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dc.contributor.authorPugh, Jamie
dc.contributor.authorSage, Stephen
dc.contributor.authorHutson, Mark
dc.contributor.authorDoran, Dominic
dc.contributor.authorFleming, Simon
dc.contributor.authorHighton, Jamie M.
dc.contributor.authorMorton, James
dc.contributor.authorClose, Graeme
dc.date.accessioned2020-01-13T14:32:01Z
dc.date.available2020-01-13T14:32:01Z
dc.date.issued2017-10-20
dc.identifier.citationPugh, J. N., Sage, S., Hutson, M., Doran, D. A., Fleming, S. C., Highton, J., . . . Close, G. L. (2017). Glutamine supplementation reduces markers of intestinal permeability during running in the heat in a dose-dependent manner. European Journal of Applied Physiology, 117(12), 2569-2577. doi:10.1007/s00421-017-3744-4en_US
dc.identifier.doi10.1007/s00421-017-3744-4
dc.identifier.urihttp://hdl.handle.net/10034/623065
dc.description.abstractPurpose To examine the dose–response effects of acute glutamine supplementation on markers of gastrointestinal (GI) permeability, damage and, secondary, subjective symptoms of GI discomfort in response to running in the heat. Methods Ten recreationally active males completed a total of four exercise trials; a placebo trial and three glutamine trials at 0.25, 0.5 and 0.9 g kg−1 of fat-free mass (FFM) consumed 2 h before exercise. Each exercise trial consisted of a 60-min treadmill run at 70% of ̇VO2max in an environmental chamber set at 30 °C. GI permeability was measured using ratio of lactulose to rhamnose (L:R) in serum. Plasma glutamine and intestinal fatty acid binding protein (I-FABP) concentrations were determined pre and post exercise. Subjective GI symptoms were assessed 45 min and 24 h post-exercise. Results Relative to placebo, L:R was likely lower following 0.25 g kg−1 (mean difference: − 0.023; ± 0.021) and 0.5 g kg−1 (− 0.019; ± 0.019) and very likely following 0.9 g kg− 1 (− 0.034; ± 0.024). GI symptoms were typically low and there was no effect of supplementation. Discussion Acute oral glutamine consumption attenuates GI permeability relative to placebo even at lower doses of 0.25 g kg−1, although larger doses may be more effective. It remains unclear if this will lead to reductions in GI symptoms. Athletes competing in the heat may, therefore, benefit from acute glutamine supplementation prior to exercise in order to maintain gastrointestinal integrity.en_US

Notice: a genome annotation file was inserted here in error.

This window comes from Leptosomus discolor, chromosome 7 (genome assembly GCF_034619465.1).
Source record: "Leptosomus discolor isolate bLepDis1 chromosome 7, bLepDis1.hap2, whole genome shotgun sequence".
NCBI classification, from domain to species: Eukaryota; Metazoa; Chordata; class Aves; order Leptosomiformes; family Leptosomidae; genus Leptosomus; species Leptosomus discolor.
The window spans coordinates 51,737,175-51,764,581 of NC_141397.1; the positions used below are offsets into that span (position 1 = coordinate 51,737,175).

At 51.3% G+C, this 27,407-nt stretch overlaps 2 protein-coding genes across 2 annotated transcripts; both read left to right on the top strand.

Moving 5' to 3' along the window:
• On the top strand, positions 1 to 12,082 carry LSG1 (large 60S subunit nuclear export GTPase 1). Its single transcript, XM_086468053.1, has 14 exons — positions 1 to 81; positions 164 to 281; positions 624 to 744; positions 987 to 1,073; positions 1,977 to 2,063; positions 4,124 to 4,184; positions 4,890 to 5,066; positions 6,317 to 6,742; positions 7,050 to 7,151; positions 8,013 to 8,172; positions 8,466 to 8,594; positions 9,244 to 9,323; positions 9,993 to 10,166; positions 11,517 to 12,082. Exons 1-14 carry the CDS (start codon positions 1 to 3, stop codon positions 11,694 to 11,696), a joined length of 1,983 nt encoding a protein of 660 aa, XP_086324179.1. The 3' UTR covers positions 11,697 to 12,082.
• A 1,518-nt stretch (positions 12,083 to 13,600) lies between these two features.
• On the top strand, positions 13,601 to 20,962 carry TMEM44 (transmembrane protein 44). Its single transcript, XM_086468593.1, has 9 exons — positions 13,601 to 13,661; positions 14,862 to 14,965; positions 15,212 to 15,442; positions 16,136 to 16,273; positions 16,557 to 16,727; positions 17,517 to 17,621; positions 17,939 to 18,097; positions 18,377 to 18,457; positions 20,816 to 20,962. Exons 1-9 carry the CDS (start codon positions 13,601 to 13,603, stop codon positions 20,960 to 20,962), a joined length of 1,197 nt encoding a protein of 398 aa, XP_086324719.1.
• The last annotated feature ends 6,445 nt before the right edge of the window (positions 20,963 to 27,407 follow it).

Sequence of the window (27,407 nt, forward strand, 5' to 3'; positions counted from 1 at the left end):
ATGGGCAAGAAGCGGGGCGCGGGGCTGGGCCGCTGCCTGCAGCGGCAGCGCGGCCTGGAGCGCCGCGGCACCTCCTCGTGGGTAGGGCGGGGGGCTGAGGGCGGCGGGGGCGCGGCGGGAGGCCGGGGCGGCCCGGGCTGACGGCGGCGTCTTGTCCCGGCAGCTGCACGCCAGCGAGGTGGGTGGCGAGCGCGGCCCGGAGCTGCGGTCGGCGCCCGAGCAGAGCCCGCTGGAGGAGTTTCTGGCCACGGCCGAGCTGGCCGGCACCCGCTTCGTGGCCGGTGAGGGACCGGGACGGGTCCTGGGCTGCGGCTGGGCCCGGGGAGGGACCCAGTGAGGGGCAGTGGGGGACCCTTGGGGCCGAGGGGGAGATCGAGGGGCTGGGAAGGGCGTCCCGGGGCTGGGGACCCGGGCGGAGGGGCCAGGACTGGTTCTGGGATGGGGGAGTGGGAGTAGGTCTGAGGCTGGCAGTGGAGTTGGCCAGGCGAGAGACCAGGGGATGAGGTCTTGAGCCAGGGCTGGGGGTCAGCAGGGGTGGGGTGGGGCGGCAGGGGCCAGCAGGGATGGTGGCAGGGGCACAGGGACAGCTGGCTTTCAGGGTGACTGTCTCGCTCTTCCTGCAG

dc.publisherSpringeren_US
dc.relation.urlhttps://link.springer.com/article/10.1007/s00421-017-3744-4en_US
dc.rightsAttribution-NonCommercial-NoDerivatives 4.0 International*
dc.rights.urihttps://creativecommons.org/licenses/by/4.0/en_US
dc.titleGlutamine supplementation reduces markers of intestinal permeability during running in the heat in a dose-dependent manneren_US
dc.typeArticleen_US
dc.identifier.eissn1439-6327en_US
dc.identifier.journalEuropean Journal of Applied Physiologyen_US
or.grant.openaccessYesen_US
rioxxterms.funderUnfundeden_US
rioxxterms.identifier.projectUnfundeden_US
rioxxterms.versionVoRen_US
rioxxterms.versionofrecordhttps://doi.org/10.1007/s00421-017-3744-4en_US
rioxxterms.licenseref.startdate2017-10-20
refterms.dateFCD2020-01-09T08:57:01Z
refterms.versionFCDAM
refterms.dateFOA2020-01-09T00:00:00Z
rioxxterms.publicationdate2017-10-20
dc.dateAccepted2017-10-08
dc.date.deposited2020-01-13en_US
dc.indentifier.issn1439-6319en_US


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